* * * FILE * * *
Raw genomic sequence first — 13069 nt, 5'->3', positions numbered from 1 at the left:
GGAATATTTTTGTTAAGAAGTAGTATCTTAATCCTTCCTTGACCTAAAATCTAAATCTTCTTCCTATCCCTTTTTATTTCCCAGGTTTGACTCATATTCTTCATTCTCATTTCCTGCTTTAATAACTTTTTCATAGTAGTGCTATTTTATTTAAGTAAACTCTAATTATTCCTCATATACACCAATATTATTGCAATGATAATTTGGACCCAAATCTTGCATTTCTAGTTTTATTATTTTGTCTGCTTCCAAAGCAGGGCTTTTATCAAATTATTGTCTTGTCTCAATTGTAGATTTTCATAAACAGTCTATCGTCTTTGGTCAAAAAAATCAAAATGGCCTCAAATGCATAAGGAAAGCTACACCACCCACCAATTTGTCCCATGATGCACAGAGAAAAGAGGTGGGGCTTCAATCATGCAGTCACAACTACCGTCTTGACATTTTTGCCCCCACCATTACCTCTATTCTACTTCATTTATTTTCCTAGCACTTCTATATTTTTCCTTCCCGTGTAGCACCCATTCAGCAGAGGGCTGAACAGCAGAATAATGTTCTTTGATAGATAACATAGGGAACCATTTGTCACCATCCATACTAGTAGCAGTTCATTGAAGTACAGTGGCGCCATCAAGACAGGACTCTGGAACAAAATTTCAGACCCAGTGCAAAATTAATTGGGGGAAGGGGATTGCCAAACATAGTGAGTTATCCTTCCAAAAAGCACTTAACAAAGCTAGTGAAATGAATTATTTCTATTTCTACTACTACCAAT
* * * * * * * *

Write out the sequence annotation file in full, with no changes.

Raw genomic sequence first — 13069 nt, 5'->3', positions numbered from 1 at the left:
GGAATATTTTTGTTAAGAAGTAGTATCTTAATCCTTCCTTGACCTAAAATCTAAATCTTCTTCCTATCCCTTTTTATTTCCCAGGTTTGACTCATATTCTTCATTCTCATTTCCTGCTTTAATAACTTTTTCATAGTAGTGCTATTTTATTTAAGTAAACTCTAATTATTCCTCATATACACCAATATTATTGCAATGATAATTTGGACCCAAATCTTGCATTTCTAGTTTTATTATTTTGTCTGCTTCCAAAGCAGGGCTTTTATCAAATTATTGTCTTGTCTCAATTGTAGATTTTCATAAACAGTCTATCGTCTTTGGTCAAAAAAATCAAAATGGCCTCAAATGCATAAGGAAAGCTACACCACCCACCAATTTGTCCCATGATGCACAGAGAAAAGAGGTGGGGCTTCAATCATGCAGTCACAACTACCGTCTTGACATTTTTGCCCCCACCATTACCTCTATTCTACTTCATTTATTTTCCTAGCACTTCTATATTTTTCCTTCCCGTGTAGCACCCATTCAGCAGAGGGCTGAACAGCAGAATAATGTTCTTTGATAGATAACATAGGGAACCATTTGTCACCATCCATACTAGTAGCAGTTCATTGAAGTACAGTGGCGCCATCAAGACAGGACTCTGGAACAAAATTTCAGACCCAGTGCAAAATTAATTGGGGGAAGGGGATTGCCAAACATAGTGAGTTATCCTTCCAAAAAGCACTTAACAAAGCTAGTGAAATGAATTATTTCTATTTCTACTACTACCAAT